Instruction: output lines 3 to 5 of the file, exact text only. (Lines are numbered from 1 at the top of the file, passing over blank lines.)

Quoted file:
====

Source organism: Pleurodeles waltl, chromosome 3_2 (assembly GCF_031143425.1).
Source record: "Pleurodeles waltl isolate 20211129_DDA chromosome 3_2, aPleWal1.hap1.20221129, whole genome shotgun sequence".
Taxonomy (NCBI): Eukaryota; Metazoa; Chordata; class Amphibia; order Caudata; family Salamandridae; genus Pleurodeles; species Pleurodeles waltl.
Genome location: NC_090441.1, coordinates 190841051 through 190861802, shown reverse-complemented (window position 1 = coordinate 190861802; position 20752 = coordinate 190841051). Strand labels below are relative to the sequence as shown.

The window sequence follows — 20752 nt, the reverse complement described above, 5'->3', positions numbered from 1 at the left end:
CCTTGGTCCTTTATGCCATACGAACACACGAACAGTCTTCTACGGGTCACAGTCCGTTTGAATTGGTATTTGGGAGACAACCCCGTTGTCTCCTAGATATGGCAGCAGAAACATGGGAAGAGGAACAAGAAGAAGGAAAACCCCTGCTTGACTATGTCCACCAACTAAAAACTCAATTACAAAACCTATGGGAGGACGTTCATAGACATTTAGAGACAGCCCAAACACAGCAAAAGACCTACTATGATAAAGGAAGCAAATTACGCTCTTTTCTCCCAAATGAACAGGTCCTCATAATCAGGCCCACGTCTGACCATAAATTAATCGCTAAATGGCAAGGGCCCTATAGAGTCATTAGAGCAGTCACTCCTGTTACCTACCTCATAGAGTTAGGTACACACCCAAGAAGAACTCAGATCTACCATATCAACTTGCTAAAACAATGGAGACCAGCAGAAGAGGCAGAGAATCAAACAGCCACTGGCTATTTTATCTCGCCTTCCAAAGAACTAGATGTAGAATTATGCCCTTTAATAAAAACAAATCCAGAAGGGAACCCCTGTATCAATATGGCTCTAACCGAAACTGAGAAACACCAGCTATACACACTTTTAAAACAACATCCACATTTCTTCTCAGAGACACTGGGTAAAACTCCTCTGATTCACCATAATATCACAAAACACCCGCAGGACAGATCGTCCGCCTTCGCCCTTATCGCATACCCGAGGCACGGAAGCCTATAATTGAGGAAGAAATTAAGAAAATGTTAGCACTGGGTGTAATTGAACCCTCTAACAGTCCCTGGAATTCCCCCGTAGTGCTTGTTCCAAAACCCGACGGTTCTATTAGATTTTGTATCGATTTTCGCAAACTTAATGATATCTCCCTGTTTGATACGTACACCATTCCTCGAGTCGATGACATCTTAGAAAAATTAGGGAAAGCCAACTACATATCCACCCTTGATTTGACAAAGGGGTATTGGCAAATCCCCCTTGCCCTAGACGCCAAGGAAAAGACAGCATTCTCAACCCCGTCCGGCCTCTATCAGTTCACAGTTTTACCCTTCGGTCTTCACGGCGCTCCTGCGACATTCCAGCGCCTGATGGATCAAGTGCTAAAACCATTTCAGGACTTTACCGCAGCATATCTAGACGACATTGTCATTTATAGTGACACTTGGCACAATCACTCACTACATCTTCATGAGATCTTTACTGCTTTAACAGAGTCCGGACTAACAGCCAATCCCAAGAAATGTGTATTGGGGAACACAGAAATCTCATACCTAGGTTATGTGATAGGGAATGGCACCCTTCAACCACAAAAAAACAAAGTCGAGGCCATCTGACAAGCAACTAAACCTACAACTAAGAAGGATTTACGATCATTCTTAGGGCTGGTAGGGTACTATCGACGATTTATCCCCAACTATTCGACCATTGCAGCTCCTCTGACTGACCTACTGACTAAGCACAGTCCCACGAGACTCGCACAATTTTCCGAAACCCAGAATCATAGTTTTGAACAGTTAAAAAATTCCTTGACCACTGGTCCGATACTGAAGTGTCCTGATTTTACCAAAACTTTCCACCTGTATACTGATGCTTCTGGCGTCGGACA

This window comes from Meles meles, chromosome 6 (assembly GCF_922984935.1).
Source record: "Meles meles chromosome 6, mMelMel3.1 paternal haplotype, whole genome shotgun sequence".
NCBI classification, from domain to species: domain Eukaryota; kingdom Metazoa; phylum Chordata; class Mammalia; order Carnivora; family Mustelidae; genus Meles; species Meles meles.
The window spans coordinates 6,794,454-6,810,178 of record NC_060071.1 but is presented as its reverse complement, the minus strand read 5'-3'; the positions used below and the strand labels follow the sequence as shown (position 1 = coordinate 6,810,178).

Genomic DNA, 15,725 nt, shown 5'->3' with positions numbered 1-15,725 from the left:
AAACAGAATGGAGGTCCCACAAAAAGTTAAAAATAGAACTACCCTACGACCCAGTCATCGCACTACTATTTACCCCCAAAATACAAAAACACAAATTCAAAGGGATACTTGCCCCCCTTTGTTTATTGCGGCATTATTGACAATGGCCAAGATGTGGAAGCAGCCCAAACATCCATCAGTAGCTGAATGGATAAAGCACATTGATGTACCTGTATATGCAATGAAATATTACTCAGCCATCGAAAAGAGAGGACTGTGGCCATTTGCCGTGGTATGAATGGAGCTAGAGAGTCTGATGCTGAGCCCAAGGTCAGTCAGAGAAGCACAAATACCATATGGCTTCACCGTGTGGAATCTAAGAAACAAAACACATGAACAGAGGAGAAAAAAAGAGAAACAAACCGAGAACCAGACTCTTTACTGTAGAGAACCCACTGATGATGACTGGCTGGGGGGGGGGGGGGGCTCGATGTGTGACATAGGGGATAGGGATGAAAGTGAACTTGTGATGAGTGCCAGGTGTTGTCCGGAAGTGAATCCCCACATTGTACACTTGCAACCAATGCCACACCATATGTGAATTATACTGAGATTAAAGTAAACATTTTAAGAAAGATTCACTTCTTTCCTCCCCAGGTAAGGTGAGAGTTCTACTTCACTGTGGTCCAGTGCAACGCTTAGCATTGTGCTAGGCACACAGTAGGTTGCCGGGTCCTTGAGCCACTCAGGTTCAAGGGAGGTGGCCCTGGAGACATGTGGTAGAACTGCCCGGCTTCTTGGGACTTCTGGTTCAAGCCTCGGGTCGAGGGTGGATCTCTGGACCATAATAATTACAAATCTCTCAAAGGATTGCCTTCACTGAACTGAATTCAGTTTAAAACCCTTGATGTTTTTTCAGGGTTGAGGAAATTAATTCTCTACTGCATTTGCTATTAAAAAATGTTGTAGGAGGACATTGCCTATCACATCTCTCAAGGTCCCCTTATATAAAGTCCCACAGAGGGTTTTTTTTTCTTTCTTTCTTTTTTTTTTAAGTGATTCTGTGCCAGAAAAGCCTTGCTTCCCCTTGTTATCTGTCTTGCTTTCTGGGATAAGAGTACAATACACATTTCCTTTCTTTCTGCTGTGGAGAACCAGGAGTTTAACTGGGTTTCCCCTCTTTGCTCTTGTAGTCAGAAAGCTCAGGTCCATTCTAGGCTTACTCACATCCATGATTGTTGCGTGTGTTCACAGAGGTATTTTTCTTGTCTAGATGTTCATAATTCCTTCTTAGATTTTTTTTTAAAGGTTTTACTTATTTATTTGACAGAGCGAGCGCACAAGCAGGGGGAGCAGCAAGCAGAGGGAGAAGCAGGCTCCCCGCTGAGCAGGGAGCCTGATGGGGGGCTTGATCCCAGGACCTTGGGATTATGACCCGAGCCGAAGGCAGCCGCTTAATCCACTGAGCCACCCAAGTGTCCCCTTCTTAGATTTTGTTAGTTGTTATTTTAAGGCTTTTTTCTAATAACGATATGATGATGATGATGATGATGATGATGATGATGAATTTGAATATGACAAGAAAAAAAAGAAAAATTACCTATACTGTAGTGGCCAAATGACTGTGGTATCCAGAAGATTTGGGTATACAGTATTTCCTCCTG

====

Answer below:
Taxonomy (NCBI): Eukaryota; Metazoa; Chordata; class Amphibia; order Caudata; family Salamandridae; genus Pleurodeles; species Pleurodeles waltl.
Genome location: NC_090441.1, coordinates 190841051 through 190861802, shown reverse-complemented (window position 1 = coordinate 190861802; position 20752 = coordinate 190841051). Strand labels below are relative to the sequence as shown.

The window sequence follows — 20752 nt, the reverse complement described above, 5'->3', positions numbered from 1 at the left end: